It’d be one thing to just focus on an episode devoted around Frasier and Niles throwing a party, but this is all strengthened by the fact that this is a bottle episode (and a real-time one too, mind you, as their party crumbles apart naturally before your eyes). The final act of the episode explores that Frasier and Niles’ relationship with one another might be verging on the unhealthy, as they spend too much time together and never leave their respective bubble. The episode raises this idea, but then also forces Frasier and Niles to be together, unable to escape their surroundings for the duration of the episode. Even if they don’t agree with the public’s assessment of them, the episode is forcing them into these roles. As we hear the voices of Frasier and Niles’ prospective guests commenting on their weird behavior, we spend the entire episode watching Frasier and Niles commit weird behavior together. If Frasier and Niles were ever to find themselves trapped in some sort of Purgatory, it would no doubt be the two of them endlessly planning a dinner party that never comes together. And here they are.
While Frasier was never a show to grow too meta, this is maybe one of the series’ greater dalliances with it. A real discussion is brought up about Frasier and Niles’ relationship, and while it’s perfectly woven into the storyline, fans themselves might have had issues with the increasingly ridiculous antics of the Crane Brothers, perhaps even beginning to lose credibility as six seasons can start to bring on the broadness of plotlines. “Dinner Party” is a smart way of not only having this discussion legitimately and re-grounding the characters, but also doing so through the extremely silly situation that the episode has built to. There’s even a sly comment from Daphne and Roz regarding Frasier’s poor treatment of them that also feels a little too self-aware and winking at the camera in response to the events of the year. In cases like this, an introspective bottle episode can even be used to get back to a show’s roots or curb something that could grow into a problem with time. It’s really an economical 22 minutes.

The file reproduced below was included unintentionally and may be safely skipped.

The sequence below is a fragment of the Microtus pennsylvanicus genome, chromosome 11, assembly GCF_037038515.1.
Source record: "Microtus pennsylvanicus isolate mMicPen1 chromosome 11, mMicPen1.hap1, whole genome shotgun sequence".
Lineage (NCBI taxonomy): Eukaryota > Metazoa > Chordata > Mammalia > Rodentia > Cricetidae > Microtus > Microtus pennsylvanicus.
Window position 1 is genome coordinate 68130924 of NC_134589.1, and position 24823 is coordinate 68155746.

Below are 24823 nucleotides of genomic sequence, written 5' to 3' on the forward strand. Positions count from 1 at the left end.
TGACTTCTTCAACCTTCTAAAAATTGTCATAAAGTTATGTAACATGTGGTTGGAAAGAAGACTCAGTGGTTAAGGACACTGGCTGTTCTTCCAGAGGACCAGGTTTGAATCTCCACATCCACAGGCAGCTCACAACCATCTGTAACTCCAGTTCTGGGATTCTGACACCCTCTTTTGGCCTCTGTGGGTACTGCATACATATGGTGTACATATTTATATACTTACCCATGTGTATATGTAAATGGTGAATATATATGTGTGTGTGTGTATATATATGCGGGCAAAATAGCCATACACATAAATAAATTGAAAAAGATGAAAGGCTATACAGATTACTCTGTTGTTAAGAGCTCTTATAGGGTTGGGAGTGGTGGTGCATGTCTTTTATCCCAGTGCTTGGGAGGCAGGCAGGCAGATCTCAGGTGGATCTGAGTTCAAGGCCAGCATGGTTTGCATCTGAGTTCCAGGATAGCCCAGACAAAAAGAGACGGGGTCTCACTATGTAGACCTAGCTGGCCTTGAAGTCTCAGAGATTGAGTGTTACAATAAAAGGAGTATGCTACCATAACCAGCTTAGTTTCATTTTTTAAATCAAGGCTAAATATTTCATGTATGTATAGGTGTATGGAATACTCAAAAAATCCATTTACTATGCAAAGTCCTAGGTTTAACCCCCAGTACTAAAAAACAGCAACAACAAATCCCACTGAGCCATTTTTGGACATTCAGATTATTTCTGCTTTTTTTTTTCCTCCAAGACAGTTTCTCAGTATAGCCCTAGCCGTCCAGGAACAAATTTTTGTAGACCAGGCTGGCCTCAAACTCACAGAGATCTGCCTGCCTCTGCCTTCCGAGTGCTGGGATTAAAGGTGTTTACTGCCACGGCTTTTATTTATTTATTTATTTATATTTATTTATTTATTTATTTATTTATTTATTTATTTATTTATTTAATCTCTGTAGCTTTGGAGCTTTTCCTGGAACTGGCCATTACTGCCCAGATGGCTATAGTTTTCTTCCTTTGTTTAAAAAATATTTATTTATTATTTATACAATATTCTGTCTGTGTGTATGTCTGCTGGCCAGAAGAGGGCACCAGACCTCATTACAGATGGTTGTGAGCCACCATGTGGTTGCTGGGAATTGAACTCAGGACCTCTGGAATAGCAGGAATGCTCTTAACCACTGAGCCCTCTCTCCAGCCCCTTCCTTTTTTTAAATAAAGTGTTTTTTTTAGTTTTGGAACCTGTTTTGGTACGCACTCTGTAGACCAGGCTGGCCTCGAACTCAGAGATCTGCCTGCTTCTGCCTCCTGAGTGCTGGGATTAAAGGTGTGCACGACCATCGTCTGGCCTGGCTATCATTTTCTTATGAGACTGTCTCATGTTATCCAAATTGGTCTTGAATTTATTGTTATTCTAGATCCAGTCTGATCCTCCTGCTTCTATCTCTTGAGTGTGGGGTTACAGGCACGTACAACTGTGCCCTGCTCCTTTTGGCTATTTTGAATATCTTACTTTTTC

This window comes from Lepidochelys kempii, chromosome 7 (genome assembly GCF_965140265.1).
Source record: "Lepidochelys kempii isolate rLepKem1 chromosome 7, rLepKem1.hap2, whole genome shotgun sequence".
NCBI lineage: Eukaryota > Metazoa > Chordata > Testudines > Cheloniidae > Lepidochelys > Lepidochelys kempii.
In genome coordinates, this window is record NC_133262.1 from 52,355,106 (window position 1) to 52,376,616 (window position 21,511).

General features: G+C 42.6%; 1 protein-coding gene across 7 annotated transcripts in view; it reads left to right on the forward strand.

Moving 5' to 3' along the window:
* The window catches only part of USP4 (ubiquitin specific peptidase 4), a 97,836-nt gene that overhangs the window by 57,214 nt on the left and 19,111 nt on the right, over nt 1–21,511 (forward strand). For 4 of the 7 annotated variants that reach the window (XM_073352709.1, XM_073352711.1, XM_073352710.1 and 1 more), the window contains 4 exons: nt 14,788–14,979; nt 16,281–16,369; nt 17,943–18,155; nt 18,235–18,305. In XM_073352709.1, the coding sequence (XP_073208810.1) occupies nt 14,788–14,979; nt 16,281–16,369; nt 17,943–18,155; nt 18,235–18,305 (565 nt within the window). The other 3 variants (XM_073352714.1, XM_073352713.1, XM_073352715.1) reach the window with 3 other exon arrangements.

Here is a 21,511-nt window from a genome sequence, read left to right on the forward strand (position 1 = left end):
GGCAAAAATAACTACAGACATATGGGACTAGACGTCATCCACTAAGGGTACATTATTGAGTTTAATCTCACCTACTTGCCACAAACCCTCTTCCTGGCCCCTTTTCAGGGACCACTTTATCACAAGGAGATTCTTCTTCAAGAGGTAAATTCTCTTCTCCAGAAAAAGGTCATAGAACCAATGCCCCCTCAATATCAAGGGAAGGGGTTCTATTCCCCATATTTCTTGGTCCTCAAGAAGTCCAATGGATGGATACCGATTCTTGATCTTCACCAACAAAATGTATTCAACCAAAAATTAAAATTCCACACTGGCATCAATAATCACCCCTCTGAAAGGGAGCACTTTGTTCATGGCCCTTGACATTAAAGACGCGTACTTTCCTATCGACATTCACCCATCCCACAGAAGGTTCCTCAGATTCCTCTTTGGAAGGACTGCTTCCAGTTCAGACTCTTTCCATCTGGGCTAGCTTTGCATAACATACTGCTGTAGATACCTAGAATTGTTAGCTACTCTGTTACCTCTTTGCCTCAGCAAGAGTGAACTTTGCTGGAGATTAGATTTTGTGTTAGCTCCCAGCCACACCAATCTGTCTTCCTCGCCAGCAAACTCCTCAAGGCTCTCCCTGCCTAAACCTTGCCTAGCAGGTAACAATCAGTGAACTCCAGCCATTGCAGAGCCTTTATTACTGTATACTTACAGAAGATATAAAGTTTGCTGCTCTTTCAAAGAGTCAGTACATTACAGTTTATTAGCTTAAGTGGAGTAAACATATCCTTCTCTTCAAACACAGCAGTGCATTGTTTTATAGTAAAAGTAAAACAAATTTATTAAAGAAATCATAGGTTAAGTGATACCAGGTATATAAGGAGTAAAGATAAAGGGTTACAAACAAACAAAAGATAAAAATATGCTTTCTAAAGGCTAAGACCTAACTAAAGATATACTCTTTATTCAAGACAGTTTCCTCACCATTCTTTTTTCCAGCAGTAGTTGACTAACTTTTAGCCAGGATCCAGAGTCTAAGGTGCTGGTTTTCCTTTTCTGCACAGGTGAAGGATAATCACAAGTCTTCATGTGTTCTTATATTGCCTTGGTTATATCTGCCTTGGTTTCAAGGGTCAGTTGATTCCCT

Obviously Kelsey Grammer and David Hyde Pierce’s performances are the true secret weapons of this episode, and when you have actors of their strength, bottle episodes seem more and more like an asset rather than a detriment. There’s still a very smart script in place here that never draws attention to how much time is passing, and in spite of how very little actually goes on here, you’re flying through it all in a manic haze just like Frasier and Niles are. Frasier’s usually brilliant wordplay and wit is somehow turned up even higher here, causing the dinner party panic to feel even more frantic and sprawling. There’s a moment where Frasier and Niles veto two party guests, Nina and Archie, as Frasier immediately jumps in with, “Well, don’t cry for me, Arch and Nina!” in one of many unbelievable jokes that continually happen here. It’s kind of magical just how much chaos is generated here while essentially nothing happens (the action is a dinner party doesn’t get thrown), as you watch these two brothers lose more and more of their minds. There’s a nice touching bow that is tied on the end of all of this with Frasier and Niles saying who cares if their relationship is a little weird if it’s still something that means a lot to them and has value. It’s deeply moving and a satisfying note to close on. Interestingly enough, it’s only after this moment of acceptance that they’re able to finally leave the apartment.
Six seasons. Twenty-two minutes. Two high-strung brothers. One location. Dinner is served, indeed.